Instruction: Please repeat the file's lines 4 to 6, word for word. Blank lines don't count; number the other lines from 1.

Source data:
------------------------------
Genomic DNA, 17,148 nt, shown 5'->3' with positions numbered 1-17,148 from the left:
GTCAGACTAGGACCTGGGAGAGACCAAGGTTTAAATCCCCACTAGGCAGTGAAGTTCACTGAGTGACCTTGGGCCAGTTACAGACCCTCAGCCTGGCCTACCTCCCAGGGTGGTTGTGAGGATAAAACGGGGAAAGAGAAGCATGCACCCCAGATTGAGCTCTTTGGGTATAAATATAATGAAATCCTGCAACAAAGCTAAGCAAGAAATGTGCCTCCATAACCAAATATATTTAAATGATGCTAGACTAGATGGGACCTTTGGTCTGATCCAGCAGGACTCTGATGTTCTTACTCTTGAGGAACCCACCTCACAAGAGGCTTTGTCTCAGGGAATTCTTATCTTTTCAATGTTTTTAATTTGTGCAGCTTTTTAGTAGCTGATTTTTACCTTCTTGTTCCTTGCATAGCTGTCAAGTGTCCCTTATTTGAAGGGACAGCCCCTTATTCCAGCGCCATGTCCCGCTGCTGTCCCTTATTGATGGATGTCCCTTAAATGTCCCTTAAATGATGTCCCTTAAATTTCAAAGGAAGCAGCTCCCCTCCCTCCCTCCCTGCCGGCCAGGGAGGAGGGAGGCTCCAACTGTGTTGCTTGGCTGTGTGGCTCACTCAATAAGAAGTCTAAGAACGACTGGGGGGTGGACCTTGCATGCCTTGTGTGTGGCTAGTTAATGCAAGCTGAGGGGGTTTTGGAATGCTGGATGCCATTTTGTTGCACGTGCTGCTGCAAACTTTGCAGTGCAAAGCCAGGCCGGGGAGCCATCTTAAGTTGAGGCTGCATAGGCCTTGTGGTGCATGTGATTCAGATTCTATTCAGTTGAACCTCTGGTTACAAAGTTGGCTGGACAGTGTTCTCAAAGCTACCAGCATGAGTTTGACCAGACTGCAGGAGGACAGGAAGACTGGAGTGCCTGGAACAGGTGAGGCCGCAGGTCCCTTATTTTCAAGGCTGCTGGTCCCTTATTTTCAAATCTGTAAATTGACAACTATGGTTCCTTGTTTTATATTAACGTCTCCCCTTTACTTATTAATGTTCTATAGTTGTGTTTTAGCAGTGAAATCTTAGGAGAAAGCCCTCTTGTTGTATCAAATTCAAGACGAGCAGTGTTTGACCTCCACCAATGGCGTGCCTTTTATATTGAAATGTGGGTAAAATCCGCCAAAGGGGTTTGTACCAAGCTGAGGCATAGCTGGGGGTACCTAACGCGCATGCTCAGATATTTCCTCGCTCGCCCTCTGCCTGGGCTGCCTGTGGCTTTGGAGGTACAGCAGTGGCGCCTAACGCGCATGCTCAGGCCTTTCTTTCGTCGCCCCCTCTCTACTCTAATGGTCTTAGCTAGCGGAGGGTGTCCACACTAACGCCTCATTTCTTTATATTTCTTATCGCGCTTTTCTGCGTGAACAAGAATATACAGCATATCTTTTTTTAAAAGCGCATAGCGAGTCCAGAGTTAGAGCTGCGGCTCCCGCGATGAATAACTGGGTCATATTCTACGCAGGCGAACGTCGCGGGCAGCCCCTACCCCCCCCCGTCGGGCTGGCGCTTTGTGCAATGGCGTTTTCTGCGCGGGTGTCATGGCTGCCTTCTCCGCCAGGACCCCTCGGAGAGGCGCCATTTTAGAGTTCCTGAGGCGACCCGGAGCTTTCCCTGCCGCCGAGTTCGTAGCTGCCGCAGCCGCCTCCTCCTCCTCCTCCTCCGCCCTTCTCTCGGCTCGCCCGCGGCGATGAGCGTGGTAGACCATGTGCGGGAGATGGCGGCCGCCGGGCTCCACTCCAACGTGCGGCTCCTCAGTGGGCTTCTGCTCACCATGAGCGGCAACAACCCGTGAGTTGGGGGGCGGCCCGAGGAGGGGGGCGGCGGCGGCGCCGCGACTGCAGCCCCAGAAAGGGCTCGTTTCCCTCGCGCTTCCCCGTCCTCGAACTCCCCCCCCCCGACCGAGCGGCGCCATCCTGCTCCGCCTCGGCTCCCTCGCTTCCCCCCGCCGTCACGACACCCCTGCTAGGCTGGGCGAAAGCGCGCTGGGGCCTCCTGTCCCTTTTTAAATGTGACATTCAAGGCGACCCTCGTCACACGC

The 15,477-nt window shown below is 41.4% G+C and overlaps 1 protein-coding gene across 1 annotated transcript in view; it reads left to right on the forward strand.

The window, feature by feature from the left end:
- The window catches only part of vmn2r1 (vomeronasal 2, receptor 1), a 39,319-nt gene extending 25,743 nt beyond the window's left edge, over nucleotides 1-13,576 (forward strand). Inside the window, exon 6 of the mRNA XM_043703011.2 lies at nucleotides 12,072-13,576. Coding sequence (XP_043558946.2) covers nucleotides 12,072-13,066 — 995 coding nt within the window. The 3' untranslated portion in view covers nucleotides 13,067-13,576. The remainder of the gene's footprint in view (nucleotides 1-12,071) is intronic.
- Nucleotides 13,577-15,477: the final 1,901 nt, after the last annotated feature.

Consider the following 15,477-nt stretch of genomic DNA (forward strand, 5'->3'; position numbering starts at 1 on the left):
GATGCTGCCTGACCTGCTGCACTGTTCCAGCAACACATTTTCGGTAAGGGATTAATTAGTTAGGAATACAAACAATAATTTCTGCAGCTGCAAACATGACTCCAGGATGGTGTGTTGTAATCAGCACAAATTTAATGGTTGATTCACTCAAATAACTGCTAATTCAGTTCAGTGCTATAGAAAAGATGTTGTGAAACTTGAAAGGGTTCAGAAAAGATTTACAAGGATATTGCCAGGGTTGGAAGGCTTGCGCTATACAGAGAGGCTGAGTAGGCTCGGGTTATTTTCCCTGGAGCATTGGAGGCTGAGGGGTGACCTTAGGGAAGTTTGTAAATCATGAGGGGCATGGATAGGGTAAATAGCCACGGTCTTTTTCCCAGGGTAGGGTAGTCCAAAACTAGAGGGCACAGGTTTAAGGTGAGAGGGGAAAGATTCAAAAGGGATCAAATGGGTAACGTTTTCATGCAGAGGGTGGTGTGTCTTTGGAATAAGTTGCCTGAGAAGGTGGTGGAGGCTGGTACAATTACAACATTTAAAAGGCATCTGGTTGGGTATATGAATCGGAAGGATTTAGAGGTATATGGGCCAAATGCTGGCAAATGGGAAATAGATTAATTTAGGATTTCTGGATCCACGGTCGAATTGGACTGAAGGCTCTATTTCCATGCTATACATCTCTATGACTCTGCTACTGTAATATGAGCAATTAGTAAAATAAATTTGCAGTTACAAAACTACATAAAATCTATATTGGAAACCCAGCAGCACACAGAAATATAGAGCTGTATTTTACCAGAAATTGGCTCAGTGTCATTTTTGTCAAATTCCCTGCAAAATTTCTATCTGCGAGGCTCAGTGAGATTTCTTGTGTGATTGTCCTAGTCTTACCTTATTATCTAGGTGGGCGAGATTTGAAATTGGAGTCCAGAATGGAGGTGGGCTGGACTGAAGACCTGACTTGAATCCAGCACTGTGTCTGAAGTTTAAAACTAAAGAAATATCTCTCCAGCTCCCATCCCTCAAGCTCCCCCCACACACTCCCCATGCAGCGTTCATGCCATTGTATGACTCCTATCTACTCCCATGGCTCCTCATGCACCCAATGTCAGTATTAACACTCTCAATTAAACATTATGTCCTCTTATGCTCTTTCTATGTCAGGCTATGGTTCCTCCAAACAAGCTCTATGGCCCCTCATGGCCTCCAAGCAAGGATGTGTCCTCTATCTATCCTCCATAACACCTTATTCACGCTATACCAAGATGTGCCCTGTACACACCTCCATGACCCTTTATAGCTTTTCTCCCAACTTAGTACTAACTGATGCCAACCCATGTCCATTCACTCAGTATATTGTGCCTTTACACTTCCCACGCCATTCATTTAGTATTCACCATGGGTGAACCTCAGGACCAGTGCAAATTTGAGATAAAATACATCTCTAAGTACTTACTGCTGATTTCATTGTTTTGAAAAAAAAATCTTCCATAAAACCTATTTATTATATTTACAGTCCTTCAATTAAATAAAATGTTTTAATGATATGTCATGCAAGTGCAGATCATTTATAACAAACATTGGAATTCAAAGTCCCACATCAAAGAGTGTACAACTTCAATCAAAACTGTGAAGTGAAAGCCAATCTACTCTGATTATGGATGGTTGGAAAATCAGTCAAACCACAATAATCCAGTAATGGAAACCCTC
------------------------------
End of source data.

The window, feature by feature from the left end:
- The window catches only part of vmn2r1 (vomeronasal 2, receptor 1), a 39,319-nt gene extending 25,743 nt beyond the window's left edge, over nucleotides 1-13,576 (forward strand). Inside the window, exon 6 of the mRNA XM_043703011.2 lies at nucleotides 12,072-13,576. Coding sequence (XP_043558946.2) covers nucleotides 12,072-13,066 — 995 coding nt within the window. The 3' untranslated portion in view covers nucleotides 13,067-13,576. The remainder of the gene's footprint in view (nucleotides 1-12,071) is intronic.
- Nucleotides 13,577-15,477: the final 1,901 nt, after the last annotated feature.